If you were supporting Microsoft stuff, you went to CodePlex and used a Microsoft-friendly open source license. Same if you were on Google Code -- chances were you had an Apache license and your code's target was fixed on a larger Google project.
This has been changing over the last year. We have covered the move by Microsoft to make CodePlex independent, targeting corporate code repositories rather than just .Net-friendly projects. Now Google is doing the same, announcing it will accept open source projects under any license, even the AGPL.
This is considered a concession, although some are calling it a birthday present, given that Google Code has now been online five years. (Time flies.)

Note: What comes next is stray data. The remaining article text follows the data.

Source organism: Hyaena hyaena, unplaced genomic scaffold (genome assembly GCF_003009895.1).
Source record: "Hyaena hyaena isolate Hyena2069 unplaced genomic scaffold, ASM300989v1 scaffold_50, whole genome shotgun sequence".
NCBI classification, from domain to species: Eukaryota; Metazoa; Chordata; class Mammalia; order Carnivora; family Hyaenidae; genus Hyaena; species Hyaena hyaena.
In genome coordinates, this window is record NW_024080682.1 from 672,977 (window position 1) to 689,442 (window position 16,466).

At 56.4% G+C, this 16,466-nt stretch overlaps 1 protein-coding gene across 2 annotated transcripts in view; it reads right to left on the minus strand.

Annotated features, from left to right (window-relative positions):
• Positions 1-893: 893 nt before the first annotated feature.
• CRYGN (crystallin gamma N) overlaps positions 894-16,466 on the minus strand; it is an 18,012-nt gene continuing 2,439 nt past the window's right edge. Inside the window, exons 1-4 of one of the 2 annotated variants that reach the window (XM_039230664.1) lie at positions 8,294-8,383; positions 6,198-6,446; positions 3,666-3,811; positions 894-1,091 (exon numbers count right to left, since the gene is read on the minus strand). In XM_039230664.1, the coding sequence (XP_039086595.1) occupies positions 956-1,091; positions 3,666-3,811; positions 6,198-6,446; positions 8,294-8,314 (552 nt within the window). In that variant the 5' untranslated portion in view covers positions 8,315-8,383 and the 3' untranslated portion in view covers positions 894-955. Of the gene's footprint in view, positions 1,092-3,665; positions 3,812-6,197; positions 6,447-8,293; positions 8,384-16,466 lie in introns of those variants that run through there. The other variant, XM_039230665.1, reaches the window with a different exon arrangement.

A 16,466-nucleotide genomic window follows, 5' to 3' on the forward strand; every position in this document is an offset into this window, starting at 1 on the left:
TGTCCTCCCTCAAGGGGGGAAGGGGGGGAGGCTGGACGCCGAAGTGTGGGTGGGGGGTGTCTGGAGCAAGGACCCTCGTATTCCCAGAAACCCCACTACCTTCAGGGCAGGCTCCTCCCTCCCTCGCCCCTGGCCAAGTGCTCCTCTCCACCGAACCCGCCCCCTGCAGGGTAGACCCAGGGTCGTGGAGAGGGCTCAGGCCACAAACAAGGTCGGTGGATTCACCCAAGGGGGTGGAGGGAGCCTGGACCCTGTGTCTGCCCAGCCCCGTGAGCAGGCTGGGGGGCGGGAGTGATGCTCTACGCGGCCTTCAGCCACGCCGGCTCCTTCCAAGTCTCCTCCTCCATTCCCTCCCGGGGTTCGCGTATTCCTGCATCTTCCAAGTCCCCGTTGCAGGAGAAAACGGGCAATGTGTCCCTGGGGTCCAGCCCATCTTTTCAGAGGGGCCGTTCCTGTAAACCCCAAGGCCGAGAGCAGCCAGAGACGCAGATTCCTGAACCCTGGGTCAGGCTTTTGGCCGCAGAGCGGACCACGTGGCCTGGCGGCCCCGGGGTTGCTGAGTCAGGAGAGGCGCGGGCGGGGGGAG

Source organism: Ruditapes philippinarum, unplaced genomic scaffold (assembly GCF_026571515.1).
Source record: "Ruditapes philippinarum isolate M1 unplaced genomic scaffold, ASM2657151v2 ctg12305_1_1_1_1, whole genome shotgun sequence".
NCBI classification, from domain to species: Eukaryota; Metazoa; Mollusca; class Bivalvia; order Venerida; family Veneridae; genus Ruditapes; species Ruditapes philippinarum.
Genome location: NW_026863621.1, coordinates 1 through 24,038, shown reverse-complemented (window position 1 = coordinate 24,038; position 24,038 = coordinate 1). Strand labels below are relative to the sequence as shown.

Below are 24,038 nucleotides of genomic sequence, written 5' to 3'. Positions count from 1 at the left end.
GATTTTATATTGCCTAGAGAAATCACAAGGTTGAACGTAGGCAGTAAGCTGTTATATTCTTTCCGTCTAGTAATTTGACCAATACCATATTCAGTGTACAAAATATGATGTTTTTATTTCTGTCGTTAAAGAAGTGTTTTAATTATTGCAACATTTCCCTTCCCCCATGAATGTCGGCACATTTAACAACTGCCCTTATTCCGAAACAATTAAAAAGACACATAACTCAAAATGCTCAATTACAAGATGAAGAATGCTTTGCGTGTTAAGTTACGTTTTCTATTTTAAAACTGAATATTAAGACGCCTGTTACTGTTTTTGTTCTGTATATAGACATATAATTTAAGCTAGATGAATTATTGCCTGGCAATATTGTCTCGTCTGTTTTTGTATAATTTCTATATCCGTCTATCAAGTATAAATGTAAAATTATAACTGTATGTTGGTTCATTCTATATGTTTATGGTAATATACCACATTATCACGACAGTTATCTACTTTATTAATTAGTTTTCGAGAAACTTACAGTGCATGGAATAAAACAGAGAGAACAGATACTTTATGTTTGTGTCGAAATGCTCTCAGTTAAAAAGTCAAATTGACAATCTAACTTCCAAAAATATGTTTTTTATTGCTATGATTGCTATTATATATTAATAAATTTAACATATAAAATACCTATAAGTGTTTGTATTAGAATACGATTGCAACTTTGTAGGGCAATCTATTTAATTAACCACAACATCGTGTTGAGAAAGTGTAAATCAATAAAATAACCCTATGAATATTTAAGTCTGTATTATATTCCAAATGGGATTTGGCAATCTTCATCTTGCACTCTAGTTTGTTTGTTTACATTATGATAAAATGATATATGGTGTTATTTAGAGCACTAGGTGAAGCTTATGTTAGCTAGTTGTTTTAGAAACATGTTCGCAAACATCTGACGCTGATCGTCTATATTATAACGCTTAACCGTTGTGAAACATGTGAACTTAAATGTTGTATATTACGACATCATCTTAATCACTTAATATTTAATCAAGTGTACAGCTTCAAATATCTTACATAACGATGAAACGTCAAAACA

I think it's just another example of evolution in action. Legal papers were never really needed to show that a project on Google Code was Google-centric, nor that one on CodePlex was Microsoft-centric. This was implied in the hosting.
Now open source projects have five serious choices for handling their central code repositories:
Only the last costs any serious money, but for many it will also remain the option with the greatest benefits.